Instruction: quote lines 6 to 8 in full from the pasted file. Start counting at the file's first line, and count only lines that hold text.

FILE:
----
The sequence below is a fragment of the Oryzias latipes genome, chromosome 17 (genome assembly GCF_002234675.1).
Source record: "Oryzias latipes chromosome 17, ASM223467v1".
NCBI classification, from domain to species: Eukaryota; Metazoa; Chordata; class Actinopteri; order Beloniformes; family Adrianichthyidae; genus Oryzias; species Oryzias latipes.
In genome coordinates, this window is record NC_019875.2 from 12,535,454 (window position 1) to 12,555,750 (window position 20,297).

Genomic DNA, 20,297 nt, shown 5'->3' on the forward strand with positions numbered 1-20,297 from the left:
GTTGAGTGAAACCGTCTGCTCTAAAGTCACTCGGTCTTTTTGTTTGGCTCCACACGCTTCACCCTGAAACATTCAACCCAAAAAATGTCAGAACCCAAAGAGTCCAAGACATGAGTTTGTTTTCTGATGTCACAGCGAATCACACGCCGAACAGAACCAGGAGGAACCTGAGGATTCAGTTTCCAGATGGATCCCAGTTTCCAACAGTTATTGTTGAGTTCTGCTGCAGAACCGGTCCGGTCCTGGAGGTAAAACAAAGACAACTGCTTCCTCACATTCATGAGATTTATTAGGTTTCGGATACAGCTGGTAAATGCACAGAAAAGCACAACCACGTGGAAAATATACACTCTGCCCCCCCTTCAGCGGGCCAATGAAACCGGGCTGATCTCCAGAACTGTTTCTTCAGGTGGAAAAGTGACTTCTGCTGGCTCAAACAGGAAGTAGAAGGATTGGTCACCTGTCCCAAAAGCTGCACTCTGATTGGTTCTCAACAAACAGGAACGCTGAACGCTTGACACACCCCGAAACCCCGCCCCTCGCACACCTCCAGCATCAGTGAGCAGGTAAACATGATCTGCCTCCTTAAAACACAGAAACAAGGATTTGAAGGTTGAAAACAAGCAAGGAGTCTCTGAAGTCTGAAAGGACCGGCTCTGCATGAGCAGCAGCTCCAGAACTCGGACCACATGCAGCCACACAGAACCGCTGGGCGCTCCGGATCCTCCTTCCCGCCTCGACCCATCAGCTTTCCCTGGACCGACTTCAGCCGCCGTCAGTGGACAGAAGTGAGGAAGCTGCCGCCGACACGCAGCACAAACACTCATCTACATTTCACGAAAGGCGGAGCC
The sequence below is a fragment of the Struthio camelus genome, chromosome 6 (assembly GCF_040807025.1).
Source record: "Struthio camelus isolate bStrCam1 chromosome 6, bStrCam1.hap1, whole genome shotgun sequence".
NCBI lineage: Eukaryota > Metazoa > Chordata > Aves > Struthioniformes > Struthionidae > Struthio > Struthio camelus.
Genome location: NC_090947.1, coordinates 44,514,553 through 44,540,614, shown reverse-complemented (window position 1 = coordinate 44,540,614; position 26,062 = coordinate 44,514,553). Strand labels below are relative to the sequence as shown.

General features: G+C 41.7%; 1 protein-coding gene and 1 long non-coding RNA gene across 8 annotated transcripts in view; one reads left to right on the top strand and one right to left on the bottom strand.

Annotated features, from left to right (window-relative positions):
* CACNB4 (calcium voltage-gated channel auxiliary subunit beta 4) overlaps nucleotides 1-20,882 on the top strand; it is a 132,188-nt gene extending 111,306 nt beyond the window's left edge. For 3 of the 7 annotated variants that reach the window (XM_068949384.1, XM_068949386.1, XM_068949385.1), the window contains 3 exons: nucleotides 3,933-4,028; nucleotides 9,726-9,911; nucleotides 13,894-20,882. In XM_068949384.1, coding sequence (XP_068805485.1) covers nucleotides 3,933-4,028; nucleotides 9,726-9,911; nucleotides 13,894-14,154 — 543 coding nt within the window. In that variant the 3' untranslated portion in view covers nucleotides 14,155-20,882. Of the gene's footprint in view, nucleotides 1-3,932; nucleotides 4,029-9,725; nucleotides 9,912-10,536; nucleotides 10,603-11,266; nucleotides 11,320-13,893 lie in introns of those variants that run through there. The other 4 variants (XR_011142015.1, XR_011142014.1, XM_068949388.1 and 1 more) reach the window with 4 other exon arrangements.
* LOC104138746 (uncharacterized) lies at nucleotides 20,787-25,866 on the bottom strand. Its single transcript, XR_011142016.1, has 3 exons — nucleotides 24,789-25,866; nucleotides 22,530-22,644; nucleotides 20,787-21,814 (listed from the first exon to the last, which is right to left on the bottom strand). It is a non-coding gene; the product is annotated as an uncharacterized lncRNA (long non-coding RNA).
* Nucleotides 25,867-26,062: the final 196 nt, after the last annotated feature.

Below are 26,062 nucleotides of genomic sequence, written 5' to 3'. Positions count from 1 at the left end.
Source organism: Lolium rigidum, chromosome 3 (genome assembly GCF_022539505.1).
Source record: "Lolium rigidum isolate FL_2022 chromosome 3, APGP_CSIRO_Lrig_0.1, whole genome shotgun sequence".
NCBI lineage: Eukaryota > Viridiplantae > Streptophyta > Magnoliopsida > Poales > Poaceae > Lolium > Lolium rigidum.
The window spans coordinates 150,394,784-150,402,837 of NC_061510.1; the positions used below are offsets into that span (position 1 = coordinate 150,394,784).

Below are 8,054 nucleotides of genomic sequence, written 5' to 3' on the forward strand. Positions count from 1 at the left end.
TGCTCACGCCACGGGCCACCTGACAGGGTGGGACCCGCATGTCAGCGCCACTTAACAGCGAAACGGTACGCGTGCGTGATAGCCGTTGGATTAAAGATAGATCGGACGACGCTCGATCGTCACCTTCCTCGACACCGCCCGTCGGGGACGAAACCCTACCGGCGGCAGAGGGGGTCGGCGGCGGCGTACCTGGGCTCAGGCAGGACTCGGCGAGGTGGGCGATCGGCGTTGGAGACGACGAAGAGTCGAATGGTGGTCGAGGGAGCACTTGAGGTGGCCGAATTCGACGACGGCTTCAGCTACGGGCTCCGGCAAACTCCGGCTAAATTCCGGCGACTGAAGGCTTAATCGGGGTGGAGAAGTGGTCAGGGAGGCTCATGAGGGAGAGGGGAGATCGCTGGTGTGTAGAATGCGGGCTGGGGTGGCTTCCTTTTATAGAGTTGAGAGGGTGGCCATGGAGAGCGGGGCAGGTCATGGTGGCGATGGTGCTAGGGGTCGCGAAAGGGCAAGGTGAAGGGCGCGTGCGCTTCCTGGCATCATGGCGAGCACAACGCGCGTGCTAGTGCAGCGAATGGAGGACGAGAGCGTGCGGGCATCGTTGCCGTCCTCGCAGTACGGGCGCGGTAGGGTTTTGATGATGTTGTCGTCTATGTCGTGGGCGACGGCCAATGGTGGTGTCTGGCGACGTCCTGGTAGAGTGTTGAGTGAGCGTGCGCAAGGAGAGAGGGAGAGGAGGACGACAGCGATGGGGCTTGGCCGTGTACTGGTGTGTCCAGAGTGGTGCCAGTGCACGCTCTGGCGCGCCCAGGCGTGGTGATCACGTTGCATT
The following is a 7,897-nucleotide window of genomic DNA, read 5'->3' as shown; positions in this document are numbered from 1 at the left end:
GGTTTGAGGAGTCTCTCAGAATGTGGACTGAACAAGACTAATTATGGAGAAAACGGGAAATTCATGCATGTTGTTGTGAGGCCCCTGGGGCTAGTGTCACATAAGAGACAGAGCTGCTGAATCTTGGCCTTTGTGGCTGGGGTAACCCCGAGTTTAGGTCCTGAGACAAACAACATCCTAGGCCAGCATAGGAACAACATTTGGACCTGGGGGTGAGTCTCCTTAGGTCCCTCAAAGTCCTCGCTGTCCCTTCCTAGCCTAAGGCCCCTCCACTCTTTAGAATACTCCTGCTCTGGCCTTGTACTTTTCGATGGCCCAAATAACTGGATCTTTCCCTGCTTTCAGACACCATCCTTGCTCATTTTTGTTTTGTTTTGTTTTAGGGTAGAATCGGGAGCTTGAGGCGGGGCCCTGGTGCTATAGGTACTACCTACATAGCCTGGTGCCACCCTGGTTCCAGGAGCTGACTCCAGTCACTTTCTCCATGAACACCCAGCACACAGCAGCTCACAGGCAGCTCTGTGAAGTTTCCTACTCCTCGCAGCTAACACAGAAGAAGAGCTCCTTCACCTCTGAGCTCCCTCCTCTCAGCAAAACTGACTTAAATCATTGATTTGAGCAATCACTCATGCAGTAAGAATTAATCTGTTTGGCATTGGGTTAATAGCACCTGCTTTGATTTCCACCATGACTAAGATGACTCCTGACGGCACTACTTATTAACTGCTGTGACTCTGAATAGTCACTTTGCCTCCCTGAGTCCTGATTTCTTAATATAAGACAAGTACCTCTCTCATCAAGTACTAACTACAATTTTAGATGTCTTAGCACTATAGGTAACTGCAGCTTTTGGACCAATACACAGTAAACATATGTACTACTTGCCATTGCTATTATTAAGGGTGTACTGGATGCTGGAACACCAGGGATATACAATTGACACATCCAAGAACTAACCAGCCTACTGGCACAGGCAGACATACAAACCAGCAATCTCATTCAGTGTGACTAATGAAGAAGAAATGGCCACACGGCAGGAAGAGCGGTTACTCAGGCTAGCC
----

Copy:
GTTGAGTGAAACCGTCTGCTCTAAAGTCACTCGGTCTTTTTGTTTGGCTCCACACGCTTCACCCTGAAACATTCAACCCAAAAAATGTCAGAACCCAAAGAGTCCAAGACATGAGTTTGTTTTCTGATGTCACAGCGAATCACACGCCGAACAGAACCAGGAGGAACCTGAGGATTCAGTTTCCAGATGGATCCCAGTTTCCAACAGTTATTGTTGAGTTCTGCTGCAGAACCGGTCCGGTCCTGGAGGTAAAACAAAGACAACTGCTTCCTCACATTCATGAGATTTATTAGGTTTCGGATACAGCTGGTAAATGCACAGAAAAGCACAACCACGTGGAAAATATACACTCTGCCCCCCCTTCAGCGGGCCAATGAAACCGGGCTGATCTCCAGAACTGTTTCTTCAGGTGGAAAAGTGACTTCTGCTGGCTCAAACAGGAAGTAGAAGGATTGGTCACCTGTCCCAAAAGCTGCACTCTGATTGGTTCTCAACAAACAGGAACGCTGAACGCTTGACACACCCCGAAACCCCGCCCCTCGCACACCTCCAGCATCAGTGAGCAGGTAAACATGATCTGCCTCCTTAAAACACAGAAACAAGGATTTGAAGGTTGAAAACAAGCAAGGAGTCTCTGAAGTCTGAAAGGACCGGCTCTGCATGAGCAGCAGCTCCAGAACTCGGACCACATGCAGCCACACAGAACCGCTGGGCGCTCCGGATCCTCCTTCCCGCCTCGACCCATCAGCTTTCCCTGGACCGACTTCAGCCGCCGTCAGTGGACAGAAGTGAGGAAGCTGCCGCCGACACGCAGCACAAACACTCATCTACATTTCACGAAAGGCGGAGCC
The sequence below is a fragment of the Struthio camelus genome, chromosome 6 (assembly GCF_040807025.1).
Source record: "Struthio camelus isolate bStrCam1 chromosome 6, bStrCam1.hap1, whole genome shotgun sequence".